The style of the characters is basically in line with the other episodes, but Shibayama's visuals are more technically proficient than most of the other episodes. The characters have the usual bulging, rounded forms, with hatch mark accents here and there. For the section relating the story of the little match girl, he switches to a stark black and red color scheme with flattened perspective and stylized forms like silhouette animation. The ugly duckling section features highly stylized bird forms and scribbly but colorful crayon drawings of vegetation for the backgrounds. Shibayama produced probably his best short-form work for Group Tac on their omnibus series of the late 1970s.

Episode #11b: Vincent van Gogh directed by Hisashi Sakaguchi

The turbulent life of Vincent van Gogh is told in one of the show's most dynamic and intense episodes. Gogh's tempestuous character comes through vividly in this adaptation by the late great manga-ka Hisashi Sakaguchi.

This episode makes for another great contrast with the previous two episodes, indicating the breadth of MIM's graphical and storytelling styles. The pace here is fast and the atmosphere intense. The narrative covers Gogh's entire life from childhood to suicide, and of course dramatizing the events that led to him cutting off his own ear. In the short span of a few minutes the episode does a remarkable job of making us understand the state of mind that led him to make that decision.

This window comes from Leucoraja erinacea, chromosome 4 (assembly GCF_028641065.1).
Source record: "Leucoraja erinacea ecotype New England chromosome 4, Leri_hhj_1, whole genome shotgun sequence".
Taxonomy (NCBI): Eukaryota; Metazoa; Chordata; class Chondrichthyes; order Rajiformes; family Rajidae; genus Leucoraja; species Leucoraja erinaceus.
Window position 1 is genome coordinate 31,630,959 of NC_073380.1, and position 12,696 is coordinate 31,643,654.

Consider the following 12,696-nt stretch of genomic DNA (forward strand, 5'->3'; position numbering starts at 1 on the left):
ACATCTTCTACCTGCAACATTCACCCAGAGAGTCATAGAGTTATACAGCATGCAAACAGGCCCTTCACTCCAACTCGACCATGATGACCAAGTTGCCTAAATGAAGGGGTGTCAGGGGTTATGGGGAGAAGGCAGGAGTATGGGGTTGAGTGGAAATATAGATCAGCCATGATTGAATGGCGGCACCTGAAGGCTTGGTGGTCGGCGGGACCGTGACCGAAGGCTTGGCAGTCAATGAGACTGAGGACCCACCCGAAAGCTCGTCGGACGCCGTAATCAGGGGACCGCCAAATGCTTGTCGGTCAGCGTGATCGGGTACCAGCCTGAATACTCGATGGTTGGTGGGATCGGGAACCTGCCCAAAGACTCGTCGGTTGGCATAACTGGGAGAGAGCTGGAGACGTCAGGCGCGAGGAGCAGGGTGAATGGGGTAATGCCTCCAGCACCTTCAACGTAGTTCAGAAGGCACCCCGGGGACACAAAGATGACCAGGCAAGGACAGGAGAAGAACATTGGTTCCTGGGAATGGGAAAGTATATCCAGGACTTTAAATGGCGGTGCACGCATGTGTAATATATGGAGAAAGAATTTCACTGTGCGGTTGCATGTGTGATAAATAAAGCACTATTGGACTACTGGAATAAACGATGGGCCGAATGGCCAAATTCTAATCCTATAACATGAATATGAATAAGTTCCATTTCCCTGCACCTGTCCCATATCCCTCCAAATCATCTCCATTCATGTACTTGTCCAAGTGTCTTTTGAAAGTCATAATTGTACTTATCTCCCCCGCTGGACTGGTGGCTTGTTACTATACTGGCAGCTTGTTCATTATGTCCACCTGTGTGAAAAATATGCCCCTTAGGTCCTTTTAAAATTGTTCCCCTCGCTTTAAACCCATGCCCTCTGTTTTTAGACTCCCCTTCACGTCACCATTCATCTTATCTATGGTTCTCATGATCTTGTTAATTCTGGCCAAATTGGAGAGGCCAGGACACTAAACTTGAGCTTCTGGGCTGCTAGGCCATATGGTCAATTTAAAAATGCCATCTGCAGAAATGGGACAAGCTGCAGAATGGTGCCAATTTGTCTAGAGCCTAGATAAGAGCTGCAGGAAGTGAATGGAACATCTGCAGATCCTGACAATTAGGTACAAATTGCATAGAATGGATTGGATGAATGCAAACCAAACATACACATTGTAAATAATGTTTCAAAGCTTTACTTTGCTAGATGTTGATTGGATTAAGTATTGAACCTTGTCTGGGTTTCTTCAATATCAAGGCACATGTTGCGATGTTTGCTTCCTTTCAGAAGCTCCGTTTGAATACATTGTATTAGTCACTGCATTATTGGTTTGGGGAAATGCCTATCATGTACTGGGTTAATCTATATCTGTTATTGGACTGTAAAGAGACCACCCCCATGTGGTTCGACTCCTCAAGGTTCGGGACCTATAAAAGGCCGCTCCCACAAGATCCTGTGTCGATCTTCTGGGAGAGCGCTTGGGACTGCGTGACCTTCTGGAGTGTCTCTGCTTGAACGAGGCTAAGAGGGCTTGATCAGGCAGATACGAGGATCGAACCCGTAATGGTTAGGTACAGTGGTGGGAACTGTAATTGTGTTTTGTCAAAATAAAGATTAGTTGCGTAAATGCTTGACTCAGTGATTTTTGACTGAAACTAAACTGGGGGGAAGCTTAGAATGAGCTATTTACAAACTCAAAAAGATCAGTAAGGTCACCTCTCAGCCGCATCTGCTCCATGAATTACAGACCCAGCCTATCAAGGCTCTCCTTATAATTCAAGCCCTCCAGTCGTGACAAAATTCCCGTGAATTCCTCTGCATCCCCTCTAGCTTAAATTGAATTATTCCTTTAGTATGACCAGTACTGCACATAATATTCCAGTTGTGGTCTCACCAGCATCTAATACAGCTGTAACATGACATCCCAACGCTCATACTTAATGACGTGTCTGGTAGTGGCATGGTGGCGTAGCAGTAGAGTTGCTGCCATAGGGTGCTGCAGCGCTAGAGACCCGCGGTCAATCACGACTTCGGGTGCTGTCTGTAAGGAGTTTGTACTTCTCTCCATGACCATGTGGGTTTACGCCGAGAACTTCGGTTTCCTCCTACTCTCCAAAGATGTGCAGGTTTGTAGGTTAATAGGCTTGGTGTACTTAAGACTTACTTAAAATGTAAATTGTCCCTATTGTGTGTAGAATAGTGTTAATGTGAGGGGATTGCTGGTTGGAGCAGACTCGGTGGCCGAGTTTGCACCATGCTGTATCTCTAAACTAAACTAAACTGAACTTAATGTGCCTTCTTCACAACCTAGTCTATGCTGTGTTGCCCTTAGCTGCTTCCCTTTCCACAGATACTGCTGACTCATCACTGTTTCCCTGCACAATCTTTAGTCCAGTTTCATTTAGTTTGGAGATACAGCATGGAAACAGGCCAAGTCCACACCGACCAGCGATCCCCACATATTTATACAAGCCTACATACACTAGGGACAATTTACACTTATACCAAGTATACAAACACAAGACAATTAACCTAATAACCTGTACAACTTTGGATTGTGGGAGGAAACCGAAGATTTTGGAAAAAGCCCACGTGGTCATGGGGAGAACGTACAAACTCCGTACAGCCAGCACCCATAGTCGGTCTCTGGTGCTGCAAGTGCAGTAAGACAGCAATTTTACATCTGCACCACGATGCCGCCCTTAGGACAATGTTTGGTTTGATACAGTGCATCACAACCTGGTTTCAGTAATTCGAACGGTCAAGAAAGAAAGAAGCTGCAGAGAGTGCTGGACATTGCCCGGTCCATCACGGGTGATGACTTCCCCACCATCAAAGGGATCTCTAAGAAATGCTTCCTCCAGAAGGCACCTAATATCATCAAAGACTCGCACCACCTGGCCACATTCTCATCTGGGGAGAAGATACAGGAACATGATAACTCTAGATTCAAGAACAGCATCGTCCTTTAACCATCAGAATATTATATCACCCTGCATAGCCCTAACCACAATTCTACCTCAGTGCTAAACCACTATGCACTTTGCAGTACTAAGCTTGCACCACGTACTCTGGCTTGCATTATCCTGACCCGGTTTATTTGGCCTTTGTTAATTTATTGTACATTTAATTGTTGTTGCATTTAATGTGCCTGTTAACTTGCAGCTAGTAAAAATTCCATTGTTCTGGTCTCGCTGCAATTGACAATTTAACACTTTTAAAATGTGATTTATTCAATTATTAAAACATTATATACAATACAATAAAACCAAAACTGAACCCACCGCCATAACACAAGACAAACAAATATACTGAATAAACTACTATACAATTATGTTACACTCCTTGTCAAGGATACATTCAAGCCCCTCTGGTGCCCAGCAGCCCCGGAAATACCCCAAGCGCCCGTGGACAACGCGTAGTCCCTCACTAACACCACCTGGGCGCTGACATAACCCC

The episode also clearly shows how his little brother Theo supported him throughout his life. In someone else's hands, the suicide might have been skipped over, but Sakaguchi knows it's the only possible ending to his story. The scene is depicted tastefully, without being lurid. We see Gogh painting amidst fields of gold. Suddenly, a shot rings out, and crows are startled into the sky. Gogh's own painting of crows flying in a golden field pans across the screen, as if he had captured in painting the last beautiful sight of his life. This episode is a case of an already moving and tragic story with inherent dramatic potential, given the kind of dramatization that does it justice.

The drawings are particularly interesting. The lines are extremely loose. I don't think there's a single straight line in the entire episode. This seems to evoke Gogh's style, without mimicking it, as if everything in Gogh's vicinity were expressively deformed by the intensity of his passion. The animation by Izumi Watanabe is not particularly remarkable, and is in fact somewhat crude, but is a perfect match with the loose background drawings, which often are drawn in the style of his paintings. The design of Gogh himself is perfect - recognizable and yet loose and free.

Hisashi Sakaguchi had a poetic and romantic sensibility that is a perfect match with Gogh. He joined Mushi Pro and worked under Tezuka on all of the classic Tezuka shows of the 1960s starting with Atom and began drawing manga on the side in 1969. Around 1980 he began to devote himself exclusively to manga. His work blended the humanistic passion of Tezuka's manga with the more modern graphic sensibility of new wave manga-kas like Katsuhiro Otomo.